I am about to buy a new laptop and would like to use it for photoediting. It would be nice to be able to adjust displays colors so they are accurate and display the real colors.

Are there any graphic cards that would endow a conventional machine with this feature?

Any other suggestions for solving this problem will be appreciated.

  • \$\begingroup\$ What OS? I'm working with a Sypder2 on a Linux desktop and it appears that all of that can be adjusted via XOrg. I can't imagine Windows or Mac being any different. It's up to your device driver and less of the card or monitor itself. \$\endgroup\$
    – SailorCire
    Sep 16, 2015 at 21:48

3 Answers 3


Yes, most any notebook computer is capable of allowing you to use calibration products to adjust the output of the display.

It's not GPU specific, though. Using a hardware/software solution such as Spyder or ColorMunki is dependent upon compatibility with the installed operating system. Just about any notebook computer running a Windows or Mac Operating Systems will allow you to use most of the major calibration systems available. Most Linux distributions also work with the calibration products from X-Rite (Colormunki) and Datacolor (Spyder). They are the two largest vendors in this category.

The larger question should probably be the type of LCD screen and the available color gamut it can display. No matter how good your calibration hardware and software is, if the screen can't display the full gamut of colors you need it to display then calibrating it won't enable it to display those colors.

An issue when editing via a notebook panel is the consistency of colors when viewed from different angles. You are typically closer to a smaller screen when using a laptop. If the same exact color is displayed over the entire screen, different areas may appear different shades to your eyes based on the different viewing angles. Your eyes may be viewing the center of the screen at a perpendicular angle at the same time the angle between your eyes and the corners is much more acute. As you move around the angles between your eyes and the same spot on the screen also change. Typical LCD displays don't maintain a consistent color as the angles change. IPS displays do much better in this regard and is probably what you should look for in your purchase. And be aware that not all IPS displays are created equally.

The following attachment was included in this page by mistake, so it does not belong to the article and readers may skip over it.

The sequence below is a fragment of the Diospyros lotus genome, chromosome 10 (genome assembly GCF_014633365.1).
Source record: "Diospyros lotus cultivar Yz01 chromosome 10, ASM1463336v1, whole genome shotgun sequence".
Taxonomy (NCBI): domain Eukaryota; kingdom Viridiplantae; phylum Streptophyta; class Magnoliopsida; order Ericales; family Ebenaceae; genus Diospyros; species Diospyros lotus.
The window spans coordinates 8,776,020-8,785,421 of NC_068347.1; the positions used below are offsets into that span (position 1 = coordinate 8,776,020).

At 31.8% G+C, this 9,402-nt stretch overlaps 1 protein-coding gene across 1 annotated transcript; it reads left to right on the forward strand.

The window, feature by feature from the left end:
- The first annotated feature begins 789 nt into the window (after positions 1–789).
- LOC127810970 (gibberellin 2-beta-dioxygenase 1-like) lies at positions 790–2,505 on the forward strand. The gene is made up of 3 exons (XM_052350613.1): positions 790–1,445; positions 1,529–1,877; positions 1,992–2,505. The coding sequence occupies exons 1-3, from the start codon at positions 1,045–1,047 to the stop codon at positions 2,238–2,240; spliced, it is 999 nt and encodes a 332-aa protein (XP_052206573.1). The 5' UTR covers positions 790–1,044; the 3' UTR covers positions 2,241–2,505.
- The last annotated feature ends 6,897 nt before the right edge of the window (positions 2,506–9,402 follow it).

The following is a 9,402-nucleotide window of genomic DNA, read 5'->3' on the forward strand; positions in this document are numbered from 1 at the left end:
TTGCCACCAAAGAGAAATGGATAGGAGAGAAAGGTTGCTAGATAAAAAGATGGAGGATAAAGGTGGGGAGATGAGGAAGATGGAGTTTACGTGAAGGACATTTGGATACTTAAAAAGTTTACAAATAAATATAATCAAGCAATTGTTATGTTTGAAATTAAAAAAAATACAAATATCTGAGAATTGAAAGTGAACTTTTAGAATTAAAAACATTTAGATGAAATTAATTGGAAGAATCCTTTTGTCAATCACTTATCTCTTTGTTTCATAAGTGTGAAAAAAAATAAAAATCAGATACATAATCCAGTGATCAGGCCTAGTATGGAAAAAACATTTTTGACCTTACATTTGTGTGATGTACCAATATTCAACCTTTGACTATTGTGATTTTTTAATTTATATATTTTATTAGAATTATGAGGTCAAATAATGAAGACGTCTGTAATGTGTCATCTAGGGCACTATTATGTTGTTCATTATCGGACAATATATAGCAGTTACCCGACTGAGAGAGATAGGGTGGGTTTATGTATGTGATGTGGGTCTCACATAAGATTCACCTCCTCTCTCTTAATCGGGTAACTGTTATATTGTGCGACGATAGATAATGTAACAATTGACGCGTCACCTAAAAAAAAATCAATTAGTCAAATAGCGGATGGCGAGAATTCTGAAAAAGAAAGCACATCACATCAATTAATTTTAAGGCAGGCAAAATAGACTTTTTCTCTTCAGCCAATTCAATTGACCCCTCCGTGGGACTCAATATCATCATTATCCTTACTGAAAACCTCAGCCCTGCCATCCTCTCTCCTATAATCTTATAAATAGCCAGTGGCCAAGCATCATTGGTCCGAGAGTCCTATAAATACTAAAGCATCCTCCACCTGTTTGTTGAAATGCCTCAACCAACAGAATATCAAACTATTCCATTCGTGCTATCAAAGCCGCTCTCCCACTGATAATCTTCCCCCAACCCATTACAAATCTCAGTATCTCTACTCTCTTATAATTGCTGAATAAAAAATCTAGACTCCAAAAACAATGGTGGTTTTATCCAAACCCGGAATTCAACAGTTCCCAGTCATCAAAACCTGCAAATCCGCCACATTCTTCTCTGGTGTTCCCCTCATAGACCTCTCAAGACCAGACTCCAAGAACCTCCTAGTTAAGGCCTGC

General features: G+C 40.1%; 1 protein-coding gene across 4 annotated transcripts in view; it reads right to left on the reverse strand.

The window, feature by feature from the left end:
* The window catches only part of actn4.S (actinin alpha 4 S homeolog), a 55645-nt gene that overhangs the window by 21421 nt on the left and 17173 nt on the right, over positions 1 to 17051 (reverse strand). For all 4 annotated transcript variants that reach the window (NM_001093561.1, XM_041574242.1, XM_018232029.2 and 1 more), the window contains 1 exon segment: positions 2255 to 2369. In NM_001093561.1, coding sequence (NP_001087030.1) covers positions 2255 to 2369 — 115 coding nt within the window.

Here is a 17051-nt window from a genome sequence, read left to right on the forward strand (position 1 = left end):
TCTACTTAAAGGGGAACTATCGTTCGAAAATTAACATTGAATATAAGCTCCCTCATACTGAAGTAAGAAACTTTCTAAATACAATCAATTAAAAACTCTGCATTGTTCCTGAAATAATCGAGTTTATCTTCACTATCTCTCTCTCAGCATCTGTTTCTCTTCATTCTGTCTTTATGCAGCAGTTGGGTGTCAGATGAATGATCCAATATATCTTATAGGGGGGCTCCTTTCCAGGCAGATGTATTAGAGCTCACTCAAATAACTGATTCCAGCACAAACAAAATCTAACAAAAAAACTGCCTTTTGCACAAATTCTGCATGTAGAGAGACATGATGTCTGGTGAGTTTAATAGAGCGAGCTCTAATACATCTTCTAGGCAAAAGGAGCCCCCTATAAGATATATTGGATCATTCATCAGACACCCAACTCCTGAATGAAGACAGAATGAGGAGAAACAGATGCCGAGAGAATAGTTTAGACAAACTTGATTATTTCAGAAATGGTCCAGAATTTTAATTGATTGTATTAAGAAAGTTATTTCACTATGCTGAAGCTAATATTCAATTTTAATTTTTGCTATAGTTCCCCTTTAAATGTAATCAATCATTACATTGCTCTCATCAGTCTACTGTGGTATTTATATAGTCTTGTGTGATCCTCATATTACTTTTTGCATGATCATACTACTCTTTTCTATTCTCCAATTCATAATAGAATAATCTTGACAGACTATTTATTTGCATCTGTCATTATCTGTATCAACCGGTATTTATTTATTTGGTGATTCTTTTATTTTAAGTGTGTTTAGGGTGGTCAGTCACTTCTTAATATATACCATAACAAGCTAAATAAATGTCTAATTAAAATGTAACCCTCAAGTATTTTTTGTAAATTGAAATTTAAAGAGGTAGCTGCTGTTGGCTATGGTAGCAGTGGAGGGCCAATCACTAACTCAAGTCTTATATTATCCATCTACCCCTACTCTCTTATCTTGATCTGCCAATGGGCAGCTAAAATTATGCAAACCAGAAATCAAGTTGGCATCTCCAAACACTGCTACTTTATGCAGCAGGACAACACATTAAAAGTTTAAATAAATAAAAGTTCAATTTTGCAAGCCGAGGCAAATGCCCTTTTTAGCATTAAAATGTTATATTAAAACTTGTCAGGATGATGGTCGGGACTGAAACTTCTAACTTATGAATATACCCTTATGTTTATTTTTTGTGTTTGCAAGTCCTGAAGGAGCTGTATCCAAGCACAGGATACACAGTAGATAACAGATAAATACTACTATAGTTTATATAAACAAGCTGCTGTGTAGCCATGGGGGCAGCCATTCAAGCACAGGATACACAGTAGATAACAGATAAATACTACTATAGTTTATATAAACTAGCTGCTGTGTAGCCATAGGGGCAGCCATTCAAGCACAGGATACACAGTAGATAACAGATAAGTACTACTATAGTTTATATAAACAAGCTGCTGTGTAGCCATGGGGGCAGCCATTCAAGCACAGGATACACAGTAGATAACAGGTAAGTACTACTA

A "graphics card" has nothing at all to do with colour calibration, that is simply the chipset that sends a signal to the monitor/panel. The term "Graphics card" is only really applicable to full size computers, where it is removable.

On 99% of LAPTOPS the graphics processor (GPU) is hard soldered to the motherboard, so you get what you get, there is no swapping. Sometimes there is a choice (basic or on-processor) or "Discrete" which means a separate graphics processor, but these will still be non-interchangeable.

The only reason you would choose an uprated graphics processor is for graphically intensive work such as gaming, 3D rendering or heavy photo work (if the software supports GPU acceleration) - DISPLAYING photos does not require an uprated graphics processor, and it has no effect on colour rendition.